Learning in higher dimensions
Tensor methods to solve machine learning challenges: An interview with Anima Anandkumar.
Tensor methods to solve machine learning challenges: An interview with Anima Anandkumar.
As part of my ongoing series of interviews surveying the frontiers of machine intelligence, I recently interviewed Anima Anandkumar. Anandkumar is on the faculty of the Department of Electrical Engineering and Computer Science at the University of California Irvine. Her research focuses on high-dimensional learning of probabilistic latent variable models and the design and analysis of tensor algorithms.
David Beyer: Let’s start with your background.
Anima Anandkumar: I have been fascinated with mathematics since my childhood—its uncanny ability to explain the complex world we live in. During my college days, I realized the power of algorithmic thinking in computer science and engineering. Combining these, I went on to complete a Ph.D. at Cornell University, then a short postdoc at MIT before moving to the faculty at UC Irvine, where I’ve spent the past six years.
During my Ph.D., I worked on the problem of designing efficient algorithms for distributed learning. More specifically, when multiple devices or sensors are collecting data, can we design communication and routing schemes that perform “in-network” aggregation to reduce the amount of data transported, and yet, simultaneously, pre‐serve the information required for certain tasks, such as detecting an anomaly? I investigated these questions from a statistical viewpoint, incorporated probabilistic graphical models, and designed algorithms that significantly reduce communication requirements. Ever since, I have been interested in a range of machine learning problems.
Modern machine learning naturally occurs in a world of higher dimensions, generating a lot of multivariate data in the process, including a large amount of noise. Searching for useful information hidden in this noise is challenging; it is like the proverbial needle in a haystack.
The first step involves modeling the relationships between the hidden information and the observed data. Let me explain this with an example. In a recommender system, the hidden information represents users’ unknown interests, and the observed data consist of products they have purchased thus far. If a user recently bought a bike, she is interested in biking/outdoors, and is more likely to buy biking accessories in the near future. We can model her interest as a hidden variable and infer it from her buying pattern. To discover such relationships, however, we need to observe a whole lot of buying patterns from a lot of users—making this problem a big data one.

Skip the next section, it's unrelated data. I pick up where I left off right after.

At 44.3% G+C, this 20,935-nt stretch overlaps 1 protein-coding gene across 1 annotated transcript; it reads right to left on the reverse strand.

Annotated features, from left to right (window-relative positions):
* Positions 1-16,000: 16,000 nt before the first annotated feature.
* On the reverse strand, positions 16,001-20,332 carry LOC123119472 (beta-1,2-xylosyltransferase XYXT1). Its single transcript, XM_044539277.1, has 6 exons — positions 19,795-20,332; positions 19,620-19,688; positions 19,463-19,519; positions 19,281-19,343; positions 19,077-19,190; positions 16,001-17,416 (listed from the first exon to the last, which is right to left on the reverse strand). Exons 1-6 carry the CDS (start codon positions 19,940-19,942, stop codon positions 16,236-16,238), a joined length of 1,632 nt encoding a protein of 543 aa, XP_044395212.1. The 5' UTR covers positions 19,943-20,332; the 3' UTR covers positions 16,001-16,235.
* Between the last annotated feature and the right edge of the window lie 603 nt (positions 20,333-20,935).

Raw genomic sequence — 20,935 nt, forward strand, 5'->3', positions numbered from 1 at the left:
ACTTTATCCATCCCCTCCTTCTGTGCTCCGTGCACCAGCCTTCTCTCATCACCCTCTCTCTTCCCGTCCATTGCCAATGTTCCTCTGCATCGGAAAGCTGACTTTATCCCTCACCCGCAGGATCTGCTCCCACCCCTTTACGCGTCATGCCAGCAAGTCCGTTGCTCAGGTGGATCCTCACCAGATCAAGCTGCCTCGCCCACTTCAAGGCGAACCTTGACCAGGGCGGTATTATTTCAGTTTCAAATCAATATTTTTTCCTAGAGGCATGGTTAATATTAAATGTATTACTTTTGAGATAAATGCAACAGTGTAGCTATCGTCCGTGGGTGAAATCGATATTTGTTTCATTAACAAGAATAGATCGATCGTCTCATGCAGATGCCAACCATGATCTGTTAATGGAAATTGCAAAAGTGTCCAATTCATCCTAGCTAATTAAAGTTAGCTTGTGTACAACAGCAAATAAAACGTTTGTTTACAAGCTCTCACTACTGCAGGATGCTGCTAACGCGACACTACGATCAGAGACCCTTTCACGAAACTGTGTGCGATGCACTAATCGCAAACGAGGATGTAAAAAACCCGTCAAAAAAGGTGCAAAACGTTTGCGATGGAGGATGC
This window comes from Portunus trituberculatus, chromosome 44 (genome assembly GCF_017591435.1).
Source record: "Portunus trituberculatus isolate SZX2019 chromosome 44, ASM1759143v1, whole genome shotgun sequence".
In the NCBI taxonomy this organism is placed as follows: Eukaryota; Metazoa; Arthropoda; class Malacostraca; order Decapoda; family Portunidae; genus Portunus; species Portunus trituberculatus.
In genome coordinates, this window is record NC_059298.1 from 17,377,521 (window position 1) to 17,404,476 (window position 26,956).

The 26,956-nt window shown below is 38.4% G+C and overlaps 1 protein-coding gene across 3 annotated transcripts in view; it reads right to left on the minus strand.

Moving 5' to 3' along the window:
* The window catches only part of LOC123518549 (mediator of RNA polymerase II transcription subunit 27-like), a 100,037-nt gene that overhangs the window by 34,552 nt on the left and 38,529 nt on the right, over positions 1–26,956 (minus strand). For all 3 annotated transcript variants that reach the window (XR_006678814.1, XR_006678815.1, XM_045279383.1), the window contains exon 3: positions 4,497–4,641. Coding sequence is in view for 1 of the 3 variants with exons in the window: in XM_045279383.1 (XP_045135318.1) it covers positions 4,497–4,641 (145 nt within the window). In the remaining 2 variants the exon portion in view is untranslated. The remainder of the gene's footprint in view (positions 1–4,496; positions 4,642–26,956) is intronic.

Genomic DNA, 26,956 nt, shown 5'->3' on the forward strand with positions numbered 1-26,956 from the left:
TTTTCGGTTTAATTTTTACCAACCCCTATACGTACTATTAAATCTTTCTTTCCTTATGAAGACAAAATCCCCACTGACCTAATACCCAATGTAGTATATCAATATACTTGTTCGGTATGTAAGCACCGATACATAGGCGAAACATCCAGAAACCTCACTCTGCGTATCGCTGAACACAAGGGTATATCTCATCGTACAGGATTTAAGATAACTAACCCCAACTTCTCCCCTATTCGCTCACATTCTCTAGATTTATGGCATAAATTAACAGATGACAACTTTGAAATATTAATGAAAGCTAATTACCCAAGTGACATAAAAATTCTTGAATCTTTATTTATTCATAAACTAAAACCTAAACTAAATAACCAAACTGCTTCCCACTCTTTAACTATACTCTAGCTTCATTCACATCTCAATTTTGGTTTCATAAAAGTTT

My work currently focuses on the problem of efficiently training such hidden variable models on a large scale. In such an unsupervised approach, the algorithm automatically seeks out hidden factors that drive the observed data. Machine learning researchers, by and large, agree this represents one of the key unsolved challenges in our field.
I take a novel approach to this challenge and demonstrate how tensor algebra can unravel these hidden, structured patterns without external supervision. Tensors are higher dimensional extensions of matrices. Just as matrices can represent pairwise correlations, tensors can represent higher order correlations. My research reveals that operations on higher order tensors can be used to learn a wide range of probabilistic latent variable models efficiently.
DB: What are the applications of your method?
AA: We have shown applications in a number of settings. For example, consider the task of categorizing text documents automatically without knowing the topics a priori. In such a scenario, the topics themselves constitute hidden variables that must be gleaned from the observed text. A possible solution might be to learn the topics using word frequency, but this naive approach doesn’t account for the same word appearing in multiple contexts.
What if, instead, we look at the co-occurrence of pairs of words, which is a more robust strategy than single word frequencies. But why stop at pairs? Why not examine the co-occurrences of triplets of words, and so on, into higher dimensions? What additional information might these higher order relationships reveal? Our work has demonstrated that uncovering hidden topics using the popular Latent Dirichlet allocation (LDA) requires third-order relationships; pairwise relationships are insufficient.